Christian Radio Provides Education and Truth

By March 6, 2007

Central African Republic (MNN) — A radio ministry started March 1 in Africa gives Christians more time with the people.

Integrated Community Development International has been working with HCJB Global to start the first privately owned short-wave radio station in Central African Republic. ICDI's Jim Hocking said, "When I started ICDI, I realized that if I was going to impact communities for the long-term and impact them as far as change and the way they did things, and how they cared for their children I was going to need to have more contact with them than a periodic trip."

The focus of the radio station will be on community development.  Messages on how people can
care for themselves will be broadcast in four languages: Sango, French, Aka and Fufulde.  "Its amazing but there are lots of passages of Scripture dealing on how you care for your body, for your family, healthcare issues, and we can relate that right to what people do in
their spiritual lives as well," said Hocking.  These topics will include sanitation, healthcare issues, AIDS education and development of crops that will help raise the level of nutrition families have.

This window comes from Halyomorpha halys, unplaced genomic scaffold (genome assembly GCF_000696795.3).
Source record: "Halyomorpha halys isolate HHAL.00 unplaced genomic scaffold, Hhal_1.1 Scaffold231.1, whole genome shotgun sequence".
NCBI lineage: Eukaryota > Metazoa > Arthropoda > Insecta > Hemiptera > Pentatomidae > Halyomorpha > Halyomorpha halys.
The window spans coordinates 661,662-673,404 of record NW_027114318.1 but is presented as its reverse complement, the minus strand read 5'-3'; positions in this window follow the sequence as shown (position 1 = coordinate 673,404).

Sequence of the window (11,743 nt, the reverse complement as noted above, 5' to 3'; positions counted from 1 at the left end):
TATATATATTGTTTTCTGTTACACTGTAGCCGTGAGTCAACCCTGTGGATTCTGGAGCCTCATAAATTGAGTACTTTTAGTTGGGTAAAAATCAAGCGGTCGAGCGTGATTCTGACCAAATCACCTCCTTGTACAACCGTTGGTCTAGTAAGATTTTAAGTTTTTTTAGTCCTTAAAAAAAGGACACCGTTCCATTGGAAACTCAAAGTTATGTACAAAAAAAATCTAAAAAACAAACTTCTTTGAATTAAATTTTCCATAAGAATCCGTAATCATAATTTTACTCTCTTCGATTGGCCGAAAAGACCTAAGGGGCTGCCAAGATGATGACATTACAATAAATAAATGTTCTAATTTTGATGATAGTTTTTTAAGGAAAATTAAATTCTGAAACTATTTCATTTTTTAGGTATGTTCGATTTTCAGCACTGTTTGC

"We've found a number of ways to tie in, regularly, the Gospel to the development of the villages," Hocking said.  The government is aware that the program is faith-based even though they are non-governmental and non-denominational. ICDI is partnering with the other Christian station to share programming.

They are already reaching 2/3 of the country, which could be close to three million people.

HCJB's technology center in Elkhart, Indiana has produced the very compact and portable TB 1000 short-wave transmitter that is being used in Central African Republic. "It can be used to basically deliver a signal to an entire country, a small country, or to a small region and, in fact, with Central African Republic our goal there was to cover most, if not all, of the country plus to send the signal over into neighboring countries of Chad, Cameroon and Democratic Republic of Congo," said Kurt Bender of HCJB Global.

They have assisted over 200 ministries in the 100 countries in getting their ministry up and running.  They work alongside these ministries to get them set up with the technology that they need.  Their new digital AM and short-wave systems are being used several places around the world.

"We really do want to see people reached with the message of the Gospel, people who don't have access to it now," said Bender.  Local short wave has made that possible.  "It enables local ministries such as ICDI and the African staff there to be able to reach into villages that, frankly, are so remote that it's very difficult to be able to even get to them by vehicle.  So now we have the opportunities for the Gospel to get in there on a daily basis," he said.

In the future, a Muslim radio station will be coming to the area and will present competition for their broadcast.

Leave a Reply